U.N. weapons inspectors will keep secret all sensitive material on nuclear, chemical and biological weapons contained in a massive declaration that Iraq will turn over this weekend, Chief Inspector Hans Blix said on Friday.
The United States and other Security Council members will not be allowed to view the entire declaration, Blix said.
Iraqi Ambassador Mohammed Al-Douri said his government will hand over the declaration to inspectors in Baghdad at 8 p.m. local time on Saturday. He reiterated Iraq's claim that the country is now free of weapons of mass destruction, but said the declaration would contain "new elements."
The U.N. Security Council empowered the two main U.N. inspection bodies to take charge of the Iraqi declaration and eliminate sensitive weapons-related material before it is made public.
Blix told a news conference that he understood the Iraqi report would be in Arabic and English and contain more than 10,000 pages, which would require translation before an initial assessment could be made on which material is sensitive.
He said he would brief the Security Council early next week on the contents of the report. The sheer length of the report would mean that it will take time to release the details.
"All the governments are aware that they should not have access to anything that everyone else does not have access to," Blix said after discussing the handling of the declaration with the 15 council members at a closed-door meeting.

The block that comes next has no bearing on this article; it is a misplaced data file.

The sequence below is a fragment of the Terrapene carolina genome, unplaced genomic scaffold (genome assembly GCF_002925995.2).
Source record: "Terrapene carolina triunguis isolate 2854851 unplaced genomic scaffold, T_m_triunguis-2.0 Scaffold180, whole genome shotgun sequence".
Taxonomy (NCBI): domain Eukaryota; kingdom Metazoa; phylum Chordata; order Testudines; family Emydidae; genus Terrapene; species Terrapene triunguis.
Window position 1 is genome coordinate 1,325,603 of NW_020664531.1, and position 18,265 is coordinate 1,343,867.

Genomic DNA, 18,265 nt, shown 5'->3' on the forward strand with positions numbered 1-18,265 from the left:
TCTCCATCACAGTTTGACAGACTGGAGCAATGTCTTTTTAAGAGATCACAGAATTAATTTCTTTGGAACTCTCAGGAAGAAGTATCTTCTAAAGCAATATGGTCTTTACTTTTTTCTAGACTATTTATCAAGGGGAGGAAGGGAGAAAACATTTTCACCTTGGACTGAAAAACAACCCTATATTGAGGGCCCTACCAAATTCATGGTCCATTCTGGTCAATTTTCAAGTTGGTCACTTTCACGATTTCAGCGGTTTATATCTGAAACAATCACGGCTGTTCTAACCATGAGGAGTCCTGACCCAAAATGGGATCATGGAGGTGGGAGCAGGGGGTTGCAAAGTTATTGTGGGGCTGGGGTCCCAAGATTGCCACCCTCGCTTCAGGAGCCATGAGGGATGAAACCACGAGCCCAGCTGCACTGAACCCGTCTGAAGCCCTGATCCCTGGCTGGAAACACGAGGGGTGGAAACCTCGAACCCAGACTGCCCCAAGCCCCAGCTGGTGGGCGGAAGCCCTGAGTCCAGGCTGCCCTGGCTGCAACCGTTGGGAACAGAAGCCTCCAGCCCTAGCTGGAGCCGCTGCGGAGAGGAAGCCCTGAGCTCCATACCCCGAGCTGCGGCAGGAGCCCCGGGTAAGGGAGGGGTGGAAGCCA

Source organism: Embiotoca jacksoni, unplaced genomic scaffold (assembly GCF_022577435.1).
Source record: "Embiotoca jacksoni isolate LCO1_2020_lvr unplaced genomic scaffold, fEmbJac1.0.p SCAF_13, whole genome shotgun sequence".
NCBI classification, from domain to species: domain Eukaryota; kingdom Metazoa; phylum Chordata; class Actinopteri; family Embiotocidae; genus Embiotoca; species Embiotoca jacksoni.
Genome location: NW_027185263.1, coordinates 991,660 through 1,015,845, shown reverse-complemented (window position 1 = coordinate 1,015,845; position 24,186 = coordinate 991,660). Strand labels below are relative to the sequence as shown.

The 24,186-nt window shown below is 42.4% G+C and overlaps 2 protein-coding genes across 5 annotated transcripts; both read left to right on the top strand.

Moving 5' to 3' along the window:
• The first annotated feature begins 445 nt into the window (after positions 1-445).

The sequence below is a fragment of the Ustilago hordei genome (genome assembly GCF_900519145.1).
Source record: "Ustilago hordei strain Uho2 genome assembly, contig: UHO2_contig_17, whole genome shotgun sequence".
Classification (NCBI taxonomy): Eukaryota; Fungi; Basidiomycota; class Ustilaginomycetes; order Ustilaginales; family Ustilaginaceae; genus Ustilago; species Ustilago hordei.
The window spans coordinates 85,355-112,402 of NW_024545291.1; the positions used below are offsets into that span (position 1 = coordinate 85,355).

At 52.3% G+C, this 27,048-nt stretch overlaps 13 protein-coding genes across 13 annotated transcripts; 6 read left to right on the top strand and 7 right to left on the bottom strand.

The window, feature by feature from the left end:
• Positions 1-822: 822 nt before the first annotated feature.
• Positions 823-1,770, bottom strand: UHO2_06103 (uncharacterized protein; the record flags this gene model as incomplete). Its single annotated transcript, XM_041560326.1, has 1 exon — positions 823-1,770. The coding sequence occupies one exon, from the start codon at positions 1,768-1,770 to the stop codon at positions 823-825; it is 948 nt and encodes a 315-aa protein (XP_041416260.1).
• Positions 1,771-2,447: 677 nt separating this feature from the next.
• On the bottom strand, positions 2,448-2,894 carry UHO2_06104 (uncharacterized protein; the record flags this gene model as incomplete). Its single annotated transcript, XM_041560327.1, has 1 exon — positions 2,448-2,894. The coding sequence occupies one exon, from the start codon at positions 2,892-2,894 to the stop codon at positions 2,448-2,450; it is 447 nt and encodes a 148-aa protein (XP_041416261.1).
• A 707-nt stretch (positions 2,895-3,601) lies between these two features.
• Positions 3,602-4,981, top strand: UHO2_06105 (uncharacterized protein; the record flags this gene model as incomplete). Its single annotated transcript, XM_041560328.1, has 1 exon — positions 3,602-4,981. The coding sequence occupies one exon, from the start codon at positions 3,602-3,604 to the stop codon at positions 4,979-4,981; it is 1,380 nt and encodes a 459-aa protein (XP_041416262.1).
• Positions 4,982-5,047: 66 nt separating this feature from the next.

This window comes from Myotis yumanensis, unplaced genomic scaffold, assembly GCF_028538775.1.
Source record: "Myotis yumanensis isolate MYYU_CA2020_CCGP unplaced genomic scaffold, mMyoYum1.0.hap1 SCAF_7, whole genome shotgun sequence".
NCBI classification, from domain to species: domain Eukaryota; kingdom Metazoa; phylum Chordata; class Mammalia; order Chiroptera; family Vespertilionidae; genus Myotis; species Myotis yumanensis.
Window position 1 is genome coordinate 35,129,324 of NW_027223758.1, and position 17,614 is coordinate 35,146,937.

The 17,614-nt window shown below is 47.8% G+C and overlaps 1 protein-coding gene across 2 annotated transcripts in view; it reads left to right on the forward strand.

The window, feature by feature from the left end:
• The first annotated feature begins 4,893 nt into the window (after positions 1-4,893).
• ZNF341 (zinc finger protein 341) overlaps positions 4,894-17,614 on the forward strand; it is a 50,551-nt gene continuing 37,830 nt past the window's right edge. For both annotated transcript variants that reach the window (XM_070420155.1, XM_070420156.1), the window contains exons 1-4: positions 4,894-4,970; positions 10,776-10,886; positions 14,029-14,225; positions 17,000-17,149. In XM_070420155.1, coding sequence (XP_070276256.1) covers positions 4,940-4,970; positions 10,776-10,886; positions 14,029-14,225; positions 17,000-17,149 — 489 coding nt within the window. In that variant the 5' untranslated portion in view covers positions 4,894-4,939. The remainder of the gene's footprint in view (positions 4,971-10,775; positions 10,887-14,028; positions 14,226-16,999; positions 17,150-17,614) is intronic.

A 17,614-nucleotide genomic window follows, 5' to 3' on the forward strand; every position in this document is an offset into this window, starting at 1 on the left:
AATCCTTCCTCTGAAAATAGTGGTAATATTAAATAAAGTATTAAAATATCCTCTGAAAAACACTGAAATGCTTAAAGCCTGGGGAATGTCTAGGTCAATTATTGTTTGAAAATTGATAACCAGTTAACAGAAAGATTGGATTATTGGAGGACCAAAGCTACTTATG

Council diplomats said Russia and other council members were concerned that the declaration might contain "recipes" for chemical and biological weapons, and other information that could lead to the proliferation of weapons of mass destruction.
Al-Douri said the declaration contains "a huge amount of information," some of which would not be made public.
Both the Iraqi envoy and the chief inspector addressed charges by the United States that Saddam Hussein's government is hiding weapons of mass destruction.
"We said again and again that we have no more destruction weapons at all, everything has been destroyed and we have no intention to do that again," the Iraqi envoy said. "If the Americans have this evidence, they have to tell the inspectors in Iraq to go find this evidence."
Blix denied that he was under any pressure from the United States, but stressed that Resolution 1441 adopted Nov. 8 to toughen U.N. inspections asks all 191 U.N. member states to provide information to help inspectors search for banned weapons.
"We want to have recommendations from member governments what we should do," Blix said.
The chief inspector was asked about reports that the United States was pressing for the inspectors to question Iraqi scientists outside the country.
"We are not going to abduct anybody, and we're not serving as a defection agency," Blix said.
Under Resolution 1441, Iraq has until Sunday to submit a full and complete disclosure of its chemical, biological and nuclear programs.
Blix updated the council Friday on the work of his inspection teams so far in Iraq. Inspectors returned to Iraq last month after nearly four years. "They have done a good professional job," he said.
The Associated Press contributed to this report.